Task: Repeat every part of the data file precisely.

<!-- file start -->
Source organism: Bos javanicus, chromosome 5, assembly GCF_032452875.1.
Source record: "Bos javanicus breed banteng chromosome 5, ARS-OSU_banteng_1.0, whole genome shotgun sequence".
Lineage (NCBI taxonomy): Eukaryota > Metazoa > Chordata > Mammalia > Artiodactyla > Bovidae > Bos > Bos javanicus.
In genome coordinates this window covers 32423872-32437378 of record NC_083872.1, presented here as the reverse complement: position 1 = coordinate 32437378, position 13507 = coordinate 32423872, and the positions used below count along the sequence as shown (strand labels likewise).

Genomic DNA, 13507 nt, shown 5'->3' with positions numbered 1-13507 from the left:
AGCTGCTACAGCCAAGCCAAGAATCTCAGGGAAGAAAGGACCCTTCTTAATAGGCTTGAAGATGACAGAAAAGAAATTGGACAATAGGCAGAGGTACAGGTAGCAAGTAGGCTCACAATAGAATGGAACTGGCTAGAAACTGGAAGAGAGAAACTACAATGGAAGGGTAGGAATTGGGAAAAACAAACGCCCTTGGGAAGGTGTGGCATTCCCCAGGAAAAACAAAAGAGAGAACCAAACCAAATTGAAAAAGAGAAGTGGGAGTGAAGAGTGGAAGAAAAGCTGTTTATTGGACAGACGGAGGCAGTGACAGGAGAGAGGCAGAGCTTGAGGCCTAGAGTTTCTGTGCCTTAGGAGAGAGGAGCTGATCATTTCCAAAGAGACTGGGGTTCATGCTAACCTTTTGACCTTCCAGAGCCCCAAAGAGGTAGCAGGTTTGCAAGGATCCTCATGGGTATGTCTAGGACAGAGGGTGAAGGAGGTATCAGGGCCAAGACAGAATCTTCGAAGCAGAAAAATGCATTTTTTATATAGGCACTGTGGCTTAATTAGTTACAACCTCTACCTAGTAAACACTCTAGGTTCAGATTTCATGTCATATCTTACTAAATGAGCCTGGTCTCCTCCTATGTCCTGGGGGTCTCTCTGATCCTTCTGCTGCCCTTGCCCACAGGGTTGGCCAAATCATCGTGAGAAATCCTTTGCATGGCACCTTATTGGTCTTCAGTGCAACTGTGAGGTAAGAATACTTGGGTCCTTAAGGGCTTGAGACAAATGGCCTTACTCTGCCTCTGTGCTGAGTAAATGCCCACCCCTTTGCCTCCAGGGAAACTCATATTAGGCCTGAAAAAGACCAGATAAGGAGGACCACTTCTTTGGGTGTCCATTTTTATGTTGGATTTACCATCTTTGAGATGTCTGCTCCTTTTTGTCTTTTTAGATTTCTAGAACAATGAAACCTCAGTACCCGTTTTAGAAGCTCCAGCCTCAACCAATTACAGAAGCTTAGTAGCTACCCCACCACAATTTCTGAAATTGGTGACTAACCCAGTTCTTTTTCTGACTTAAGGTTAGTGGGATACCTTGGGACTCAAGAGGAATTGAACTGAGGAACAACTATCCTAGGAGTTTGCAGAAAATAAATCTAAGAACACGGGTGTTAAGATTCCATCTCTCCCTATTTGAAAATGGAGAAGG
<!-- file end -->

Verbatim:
Source organism: Bos javanicus, chromosome 5, assembly GCF_032452875.1.
Source record: "Bos javanicus breed banteng chromosome 5, ARS-OSU_banteng_1.0, whole genome shotgun sequence".
Lineage (NCBI taxonomy): Eukaryota > Metazoa > Chordata > Mammalia > Artiodactyla > Bovidae > Bos > Bos javanicus.
In genome coordinates this window covers 32423872-32437378 of record NC_083872.1, presented here as the reverse complement: position 1 = coordinate 32437378, position 13507 = coordinate 32423872, and the positions used below count along the sequence as shown (strand labels likewise).

Genomic DNA, 13507 nt, shown 5'->3' with positions numbered 1-13507 from the left:
AGCTGCTACAGCCAAGCCAAGAATCTCAGGGAAGAAAGGACCCTTCTTAATAGGCTTGAAGATGACAGAAAAGAAATTGGACAATAGGCAGAGGTACAGGTAGCAAGTAGGCTCACAATAGAATGGAACTGGCTAGAAACTGGAAGAGAGAAACTACAATGGAAGGGTAGGAATTGGGAAAAACAAACGCCCTTGGGAAGGTGTGGCATTCCCCAGGAAAAACAAAAGAGAGAACCAAACCAAATTGAAAAAGAGAAGTGGGAGTGAAGAGTGGAAGAAAAGCTGTTTATTGGACAGACGGAGGCAGTGACAGGAGAGAGGCAGAGCTTGAGGCCTAGAGTTTCTGTGCCTTAGGAGAGAGGAGCTGATCATTTCCAAAGAGACTGGGGTTCATGCTAACCTTTTGACCTTCCAGAGCCCCAAAGAGGTAGCAGGTTTGCAAGGATCCTCATGGGTATGTCTAGGACAGAGGGTGAAGGAGGTATCAGGGCCAAGACAGAATCTTCGAAGCAGAAAAATGCATTTTTTATATAGGCACTGTGGCTTAATTAGTTACAACCTCTACCTAGTAAACACTCTAGGTTCAGATTTCATGTCATATCTTACTAAATGAGCCTGGTCTCCTCCTATGTCCTGGGGGTCTCTCTGATCCTTCTGCTGCCCTTGCCCACAGGGTTGGCCAAATCATCGTGAGAAATCCTTTGCATGGCACCTTATTGGTCTTCAGTGCAACTGTGAGGTAAGAATACTTGGGTCCTTAAGGGCTTGAGACAAATGGCCTTACTCTGCCTCTGTGCTGAGTAAATGCCCACCCCTTTGCCTCCAGGGAAACTCATATTAGGCCTGAAAAAGACCAGATAAGGAGGACCACTTCTTTGGGTGTCCATTTTTATGTTGGATTTACCATCTTTGAGATGTCTGCTCCTTTTTGTCTTTTTAGATTTCTAGAACAATGAAACCTCAGTACCCGTTTTAGAAGCTCCAGCCTCAACCAATTACAGAAGCTTAGTAGCTACCCCACCACAATTTCTGAAATTGGTGACTAACCCAGTTCTTTTTCTGACTTAAGGTTAGTGGGATACCTTGGGACTCAAGAGGAATTGAACTGAGGAACAACTATCCTAGGAGTTTGCAGAAAATAAATCTAAGAACACGGGTGTTAAGATTCCATCTCTCCCTATTTGAAAATGGAGAAGG